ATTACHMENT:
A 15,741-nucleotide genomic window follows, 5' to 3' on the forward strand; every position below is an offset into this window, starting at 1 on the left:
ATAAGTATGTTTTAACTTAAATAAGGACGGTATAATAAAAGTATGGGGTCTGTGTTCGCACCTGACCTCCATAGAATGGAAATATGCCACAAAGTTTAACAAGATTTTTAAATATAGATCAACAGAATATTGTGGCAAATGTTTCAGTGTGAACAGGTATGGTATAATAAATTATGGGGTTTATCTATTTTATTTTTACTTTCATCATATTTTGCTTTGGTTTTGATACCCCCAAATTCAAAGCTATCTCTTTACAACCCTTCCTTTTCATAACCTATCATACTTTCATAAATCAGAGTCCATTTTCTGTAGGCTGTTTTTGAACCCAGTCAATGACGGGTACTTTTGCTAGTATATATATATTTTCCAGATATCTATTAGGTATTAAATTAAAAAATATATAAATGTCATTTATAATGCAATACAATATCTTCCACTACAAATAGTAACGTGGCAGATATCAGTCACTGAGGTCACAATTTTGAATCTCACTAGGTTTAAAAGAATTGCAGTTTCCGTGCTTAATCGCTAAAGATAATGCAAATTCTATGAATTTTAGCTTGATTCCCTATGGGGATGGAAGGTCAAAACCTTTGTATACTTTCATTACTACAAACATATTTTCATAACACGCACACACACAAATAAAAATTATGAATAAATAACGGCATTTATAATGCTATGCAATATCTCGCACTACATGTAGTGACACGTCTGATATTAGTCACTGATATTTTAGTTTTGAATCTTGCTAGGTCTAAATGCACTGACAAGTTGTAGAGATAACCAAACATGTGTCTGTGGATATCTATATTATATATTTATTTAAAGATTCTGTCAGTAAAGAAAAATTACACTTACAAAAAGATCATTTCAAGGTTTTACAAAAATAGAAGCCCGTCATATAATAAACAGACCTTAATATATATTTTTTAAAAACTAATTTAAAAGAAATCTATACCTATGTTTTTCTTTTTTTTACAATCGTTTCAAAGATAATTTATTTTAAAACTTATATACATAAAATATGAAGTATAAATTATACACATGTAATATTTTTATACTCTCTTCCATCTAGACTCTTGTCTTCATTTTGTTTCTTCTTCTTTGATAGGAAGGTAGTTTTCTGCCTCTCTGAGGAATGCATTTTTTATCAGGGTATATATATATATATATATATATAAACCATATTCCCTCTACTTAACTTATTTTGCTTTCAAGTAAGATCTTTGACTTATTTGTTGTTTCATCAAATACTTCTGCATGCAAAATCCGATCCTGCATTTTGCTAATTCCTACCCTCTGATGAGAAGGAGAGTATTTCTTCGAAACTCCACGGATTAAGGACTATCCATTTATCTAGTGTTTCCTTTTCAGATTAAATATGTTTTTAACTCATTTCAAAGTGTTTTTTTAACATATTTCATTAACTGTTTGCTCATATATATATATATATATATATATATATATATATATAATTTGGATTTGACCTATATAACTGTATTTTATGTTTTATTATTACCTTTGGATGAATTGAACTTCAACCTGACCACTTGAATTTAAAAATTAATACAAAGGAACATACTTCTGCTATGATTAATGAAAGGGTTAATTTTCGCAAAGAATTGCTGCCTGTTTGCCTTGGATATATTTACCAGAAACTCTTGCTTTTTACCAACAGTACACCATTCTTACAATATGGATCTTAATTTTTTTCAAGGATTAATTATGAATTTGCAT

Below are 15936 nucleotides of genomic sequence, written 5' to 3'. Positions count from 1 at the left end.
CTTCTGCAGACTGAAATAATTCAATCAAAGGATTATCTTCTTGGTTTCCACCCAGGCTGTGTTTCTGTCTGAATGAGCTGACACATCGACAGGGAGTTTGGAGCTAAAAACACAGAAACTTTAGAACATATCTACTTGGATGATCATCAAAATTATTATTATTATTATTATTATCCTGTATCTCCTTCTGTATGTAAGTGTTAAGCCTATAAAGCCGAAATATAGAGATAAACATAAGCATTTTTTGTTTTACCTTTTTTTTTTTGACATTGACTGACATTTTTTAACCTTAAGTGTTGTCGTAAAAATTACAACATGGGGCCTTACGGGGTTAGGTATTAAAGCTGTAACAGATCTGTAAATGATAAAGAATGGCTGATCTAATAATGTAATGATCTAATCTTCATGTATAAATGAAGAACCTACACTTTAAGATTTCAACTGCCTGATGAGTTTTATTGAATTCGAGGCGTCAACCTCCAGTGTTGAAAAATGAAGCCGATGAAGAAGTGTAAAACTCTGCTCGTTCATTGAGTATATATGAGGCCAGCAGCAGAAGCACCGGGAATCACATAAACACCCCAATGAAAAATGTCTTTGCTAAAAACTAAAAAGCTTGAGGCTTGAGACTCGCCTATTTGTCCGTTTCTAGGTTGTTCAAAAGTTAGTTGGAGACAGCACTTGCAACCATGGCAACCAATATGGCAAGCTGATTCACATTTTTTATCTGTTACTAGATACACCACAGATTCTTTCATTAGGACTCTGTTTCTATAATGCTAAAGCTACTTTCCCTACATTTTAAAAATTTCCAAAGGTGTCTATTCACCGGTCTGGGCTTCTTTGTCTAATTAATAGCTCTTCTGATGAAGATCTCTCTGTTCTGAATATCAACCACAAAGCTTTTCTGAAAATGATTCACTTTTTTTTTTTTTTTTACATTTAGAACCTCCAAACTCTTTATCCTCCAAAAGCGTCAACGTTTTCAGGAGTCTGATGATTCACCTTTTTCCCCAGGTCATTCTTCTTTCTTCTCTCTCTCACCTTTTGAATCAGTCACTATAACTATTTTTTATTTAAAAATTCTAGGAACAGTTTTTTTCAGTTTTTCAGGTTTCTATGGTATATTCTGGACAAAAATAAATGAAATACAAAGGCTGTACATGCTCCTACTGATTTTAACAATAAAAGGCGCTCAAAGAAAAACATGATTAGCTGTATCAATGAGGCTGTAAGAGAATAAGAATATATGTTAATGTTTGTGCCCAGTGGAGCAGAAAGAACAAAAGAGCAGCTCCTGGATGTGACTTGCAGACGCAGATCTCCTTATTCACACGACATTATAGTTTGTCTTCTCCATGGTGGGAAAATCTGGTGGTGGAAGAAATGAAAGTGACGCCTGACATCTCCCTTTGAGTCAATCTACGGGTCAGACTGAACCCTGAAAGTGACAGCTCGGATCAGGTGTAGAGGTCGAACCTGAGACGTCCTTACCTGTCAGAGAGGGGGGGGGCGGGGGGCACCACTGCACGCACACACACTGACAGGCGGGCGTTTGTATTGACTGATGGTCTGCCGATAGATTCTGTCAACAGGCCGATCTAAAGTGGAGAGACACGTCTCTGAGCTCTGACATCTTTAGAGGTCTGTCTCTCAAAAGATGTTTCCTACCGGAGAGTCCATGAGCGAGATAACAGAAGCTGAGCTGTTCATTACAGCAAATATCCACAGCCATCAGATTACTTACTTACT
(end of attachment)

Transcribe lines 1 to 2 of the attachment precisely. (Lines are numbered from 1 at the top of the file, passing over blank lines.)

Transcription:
A 15,741-nucleotide genomic window follows, 5' to 3' on the forward strand; every position below is an offset into this window, starting at 1 on the left:
ATAAGTATGTTTTAACTTAAATAAGGACGGTATAATAAAAGTATGGGGTCTGTGTTCGCACCTGACCTCCATAGAATGGAAATATGCCACAAAGTTTAACAAGATTTTTAAATATAGATCAACAGAATATTGTGGCAAATGTTTCAGTGTGAACAGGTATGGTATAATAAATTATGGGGTTTATCTATTTTATTTTTACTTTCATCATATTTTGCTTTGGTTTTGATACCCCCAAATTCAAAGCTATCTCTTTACAACCCTTCCTTTTCATAACCTATCATACTTTCATAAATCAGAGTCCATTTTCTGTAGGCTGTTTTTGAACCCAGTCAATGACGGGTACTTTTGCTAGTATATATATATTTTCCAGATATCTATTAGGTATTAAATTAAAAAATATATAAATGTCATTTATAATGCAATACAATATCTTCCACTACAAATAGTAACGTGGCAGATATCAGTCACTGAGGTCACAATTTTGAATCTCACTAGGTTTAAAAGAATTGCAGTTTCCGTGCTTAATCGCTAAAGATAATGCAAATTCTATGAATTTTAGCTTGATTCCCTATGGGGATGGAAGGTCAAAACCTTTGTATACTTTCATTACTACAAACATATTTTCATAACACGCACACACACAAATAAAAATTATGAATAAATAACGGCATTTATAATGCTATGCAATATCTCGCACTACATGTAGTGACACGTCTGATATTAGTCACTGATATTTTAGTTTTGAATCTTGCTAGGTCTAAATGCACTGACAAGTTGTAGAGATAACCAAACATGTGTCTGTGGATATCTATATTATATATTTATTTAAAGATTCTGTCAGTAAAGAAAAATTACACTTACAAAAAGATCATTTCAAGGTTTTACAAAAATAGAAGCCCGTCATATAATAAACAGACCTTAATATATATTTTTTAAAAACTAATTTAAAAGAAATCTATACCTATGTTTTTCTTTTTTTTACAATCGTTTCAAAGATAATTTATTTTAAAACTTATATACATAAAATATGAAGTATAAATTATACACATGTAATATTTTTATACTCTCTTCCATCTAGACTCTTGTCTTCATTTTGTTTCTTCTTCTTTGATAGGAAGGTAGTTTTCTGCCTCTCTGAGGAATGCATTTTTTATCAGGGTATATATATATATATATATATATAAACCATATTCCCTCTACTTAACTTATTTTGCTTTCAAGTAAGATCTTTGACTTATTTGTTGTTTCATCAAATACTTCTGCATGCAAAATCCGATCCTGCATTTTGCTAATTCCTACCCTCTGATGAGAAGGAGAGTATTTCTTCGAAACTCCACGGATTAAGGACTATCCATTTATCTAGTGTTTCCTTTTCAGATTAAATATGTTTTTAACTCATTTCAAAGTGTTTTTTTAACATATTTCATTAACTGTTTGCTCATATATATATATATATATATATATATATATATATATAATTTGGATTTGACCTATATAACTGTATTTTATGTTTTATTATTACCTTTGGATGAATTGAACTTCAACCTGACCACTTGAATTTAAAAATTAATACAAAGGAACATACTTCTGCTATGATTAATGAAAGGGTTAATTTTCGCAAAGAATTGCTGCCTGTTTGCCTTGGATATATTTACCAGAAACTCTTGCTTTTTACCAACAGTACACCATTCTTACAATATGGATCTTAATTTTTTTCAAGGATTAATTATGAATTTGCAT